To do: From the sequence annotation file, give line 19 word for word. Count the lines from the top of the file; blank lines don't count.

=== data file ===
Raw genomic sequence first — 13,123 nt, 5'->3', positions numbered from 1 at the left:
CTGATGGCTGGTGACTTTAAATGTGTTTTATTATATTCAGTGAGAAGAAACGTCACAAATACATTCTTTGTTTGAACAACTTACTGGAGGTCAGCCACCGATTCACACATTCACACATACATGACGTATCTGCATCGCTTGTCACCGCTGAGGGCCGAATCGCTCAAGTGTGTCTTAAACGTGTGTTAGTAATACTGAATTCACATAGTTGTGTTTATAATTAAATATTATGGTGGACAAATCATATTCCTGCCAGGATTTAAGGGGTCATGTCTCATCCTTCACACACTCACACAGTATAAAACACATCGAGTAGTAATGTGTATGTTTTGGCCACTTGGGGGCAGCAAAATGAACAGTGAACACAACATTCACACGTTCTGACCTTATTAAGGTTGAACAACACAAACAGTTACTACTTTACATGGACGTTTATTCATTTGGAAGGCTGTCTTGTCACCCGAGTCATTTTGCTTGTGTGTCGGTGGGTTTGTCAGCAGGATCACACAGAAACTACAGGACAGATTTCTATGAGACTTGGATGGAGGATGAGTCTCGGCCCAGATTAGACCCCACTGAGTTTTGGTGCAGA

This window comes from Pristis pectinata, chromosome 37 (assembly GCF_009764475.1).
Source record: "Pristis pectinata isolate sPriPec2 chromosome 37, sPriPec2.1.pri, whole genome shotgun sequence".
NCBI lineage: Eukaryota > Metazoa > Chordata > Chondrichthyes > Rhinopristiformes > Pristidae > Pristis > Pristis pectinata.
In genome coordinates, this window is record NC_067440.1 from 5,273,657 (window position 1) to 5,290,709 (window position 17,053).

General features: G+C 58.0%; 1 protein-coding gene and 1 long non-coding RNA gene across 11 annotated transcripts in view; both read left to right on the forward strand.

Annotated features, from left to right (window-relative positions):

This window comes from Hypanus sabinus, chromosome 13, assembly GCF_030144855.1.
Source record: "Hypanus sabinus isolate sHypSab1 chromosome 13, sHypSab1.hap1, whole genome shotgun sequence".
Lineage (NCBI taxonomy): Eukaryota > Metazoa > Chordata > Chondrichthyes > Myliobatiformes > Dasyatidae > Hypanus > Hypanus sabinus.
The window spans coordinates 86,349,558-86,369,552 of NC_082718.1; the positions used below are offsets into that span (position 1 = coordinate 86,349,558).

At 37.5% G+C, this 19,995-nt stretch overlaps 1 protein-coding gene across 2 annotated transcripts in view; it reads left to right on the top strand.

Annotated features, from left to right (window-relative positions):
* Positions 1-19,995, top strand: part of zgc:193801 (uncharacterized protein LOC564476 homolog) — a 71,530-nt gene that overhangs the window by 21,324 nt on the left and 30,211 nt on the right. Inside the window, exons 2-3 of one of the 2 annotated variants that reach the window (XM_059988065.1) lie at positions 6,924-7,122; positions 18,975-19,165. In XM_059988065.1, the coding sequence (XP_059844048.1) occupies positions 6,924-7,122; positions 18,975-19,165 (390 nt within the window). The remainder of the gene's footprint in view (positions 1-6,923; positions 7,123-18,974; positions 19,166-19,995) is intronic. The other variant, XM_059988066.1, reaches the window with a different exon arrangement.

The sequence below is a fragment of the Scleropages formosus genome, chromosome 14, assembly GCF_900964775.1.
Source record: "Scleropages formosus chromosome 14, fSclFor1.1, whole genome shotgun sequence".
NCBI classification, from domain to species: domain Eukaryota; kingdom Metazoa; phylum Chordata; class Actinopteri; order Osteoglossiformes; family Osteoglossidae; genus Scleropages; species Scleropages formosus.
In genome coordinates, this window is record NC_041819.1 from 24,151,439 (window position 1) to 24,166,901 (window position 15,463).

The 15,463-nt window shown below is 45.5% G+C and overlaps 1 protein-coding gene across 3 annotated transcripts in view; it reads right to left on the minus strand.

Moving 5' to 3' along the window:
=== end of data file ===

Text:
In genome coordinates, this window is record NC_041819.1 from 24,151,439 (window position 1) to 24,166,901 (window position 15,463).